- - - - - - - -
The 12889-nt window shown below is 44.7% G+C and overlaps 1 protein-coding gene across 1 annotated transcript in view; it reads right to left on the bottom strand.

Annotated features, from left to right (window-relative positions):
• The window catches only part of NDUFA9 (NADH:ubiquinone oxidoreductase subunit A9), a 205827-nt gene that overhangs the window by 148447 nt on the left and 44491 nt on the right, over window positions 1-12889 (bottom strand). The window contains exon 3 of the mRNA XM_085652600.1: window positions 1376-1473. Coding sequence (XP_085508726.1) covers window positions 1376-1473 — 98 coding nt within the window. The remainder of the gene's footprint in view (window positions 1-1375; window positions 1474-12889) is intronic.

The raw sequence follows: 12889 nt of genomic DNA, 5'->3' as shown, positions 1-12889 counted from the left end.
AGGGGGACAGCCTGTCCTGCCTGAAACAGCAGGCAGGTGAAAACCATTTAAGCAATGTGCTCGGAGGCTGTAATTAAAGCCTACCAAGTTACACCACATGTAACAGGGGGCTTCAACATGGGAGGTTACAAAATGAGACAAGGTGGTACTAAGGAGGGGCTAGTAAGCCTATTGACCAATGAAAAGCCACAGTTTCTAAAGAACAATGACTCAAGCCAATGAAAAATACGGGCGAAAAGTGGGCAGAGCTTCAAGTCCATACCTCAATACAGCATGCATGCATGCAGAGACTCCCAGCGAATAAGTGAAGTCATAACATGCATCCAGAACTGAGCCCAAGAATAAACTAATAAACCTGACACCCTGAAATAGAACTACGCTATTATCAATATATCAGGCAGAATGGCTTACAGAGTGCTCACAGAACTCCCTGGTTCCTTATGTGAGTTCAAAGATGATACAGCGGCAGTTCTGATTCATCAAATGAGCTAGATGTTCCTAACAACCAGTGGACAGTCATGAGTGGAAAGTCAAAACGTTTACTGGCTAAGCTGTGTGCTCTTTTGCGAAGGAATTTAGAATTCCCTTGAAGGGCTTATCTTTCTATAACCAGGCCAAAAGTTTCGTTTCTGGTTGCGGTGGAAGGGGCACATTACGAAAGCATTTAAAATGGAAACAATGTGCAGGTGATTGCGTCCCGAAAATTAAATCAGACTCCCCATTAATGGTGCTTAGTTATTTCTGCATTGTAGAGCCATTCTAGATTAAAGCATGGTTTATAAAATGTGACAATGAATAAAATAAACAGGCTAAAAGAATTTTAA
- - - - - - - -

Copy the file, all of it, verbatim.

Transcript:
The 12889-nt window shown below is 44.7% G+C and overlaps 1 protein-coding gene across 1 annotated transcript in view; it reads right to left on the bottom strand.

Annotated features, from left to right (window-relative positions):
• The window catches only part of NDUFA9 (NADH:ubiquinone oxidoreductase subunit A9), a 205827-nt gene that overhangs the window by 148447 nt on the left and 44491 nt on the right, over window positions 1-12889 (bottom strand). The window contains exon 3 of the mRNA XM_085652600.1: window positions 1376-1473. Coding sequence (XP_085508726.1) covers window positions 1376-1473 — 98 coding nt within the window. The remainder of the gene's footprint in view (window positions 1-1375; window positions 1474-12889) is intronic.

The raw sequence follows: 12889 nt of genomic DNA, 5'->3' as shown, positions 1-12889 counted from the left end.
AGGGGGACAGCCTGTCCTGCCTGAAACAGCAGGCAGGTGAAAACCATTTAAGCAATGTGCTCGGAGGCTGTAATTAAAGCCTACCAAGTTACACCACATGTAACAGGGGGCTTCAACATGGGAGGTTACAAAATGAGACAAGGTGGTACTAAGGAGGGGCTAGTAAGCCTATTGACCAATGAAAAGCCACAGTTTCTAAAGAACAATGACTCAAGCCAATGAAAAATACGGGCGAAAAGTGGGCAGAGCTTCAAGTCCATACCTCAATACAGCATGCATGCATGCAGAGACTCCCAGCGAATAAGTGAAGTCATAACATGCATCCAGAACTGAGCCCAAGAATAAACTAATAAACCTGACACCCTGAAATAGAACTACGCTATTATCAATATATCAGGCAGAATGGCTTACAGAGTGCTCACAGAACTCCCTGGTTCCTTATGTGAGTTCAAAGATGATACAGCGGCAGTTCTGATTCATCAAATGAGCTAGATGTTCCTAACAACCAGTGGACAGTCATGAGTGGAAAGTCAAAACGTTTACTGGCTAAGCTGTGTGCTCTTTTGCGAAGGAATTTAGAATTCCCTTGAAGGGCTTATCTTTCTATAACCAGGCCAAAAGTTTCGTTTCTGGTTGCGGTGGAAGGGGCACATTACGAAAGCATTTAAAATGGAAACAATGTGCAGGTGATTGCGTCCCGAAAATTAAATCAGACTCCCCATTAATGGTGCTTAGTTATTTCTGCATTGTAGAGCCATTCTAGATTAAAGCATGGTTTATAAAATGTGACAATGAATAAAATAAACAGGCTAAAAGAATTTTAA